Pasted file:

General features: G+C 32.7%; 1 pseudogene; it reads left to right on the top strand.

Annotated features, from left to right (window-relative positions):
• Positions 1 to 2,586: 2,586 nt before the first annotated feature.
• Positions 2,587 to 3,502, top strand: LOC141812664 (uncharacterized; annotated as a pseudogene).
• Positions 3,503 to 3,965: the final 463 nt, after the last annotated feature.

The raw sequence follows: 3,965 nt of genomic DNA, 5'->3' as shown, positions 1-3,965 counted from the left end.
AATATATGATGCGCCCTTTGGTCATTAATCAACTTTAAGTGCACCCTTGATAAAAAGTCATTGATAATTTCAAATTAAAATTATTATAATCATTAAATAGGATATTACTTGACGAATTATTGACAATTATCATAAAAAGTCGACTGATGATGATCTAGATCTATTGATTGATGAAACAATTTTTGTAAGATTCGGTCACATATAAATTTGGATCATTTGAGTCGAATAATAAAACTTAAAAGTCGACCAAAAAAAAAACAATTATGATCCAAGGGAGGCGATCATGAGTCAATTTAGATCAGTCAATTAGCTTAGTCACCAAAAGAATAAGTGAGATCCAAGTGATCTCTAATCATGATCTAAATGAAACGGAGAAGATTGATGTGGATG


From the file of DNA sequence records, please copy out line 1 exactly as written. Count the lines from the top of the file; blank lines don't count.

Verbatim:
General features: G+C 32.7%; 1 pseudogene; it reads left to right on the top strand.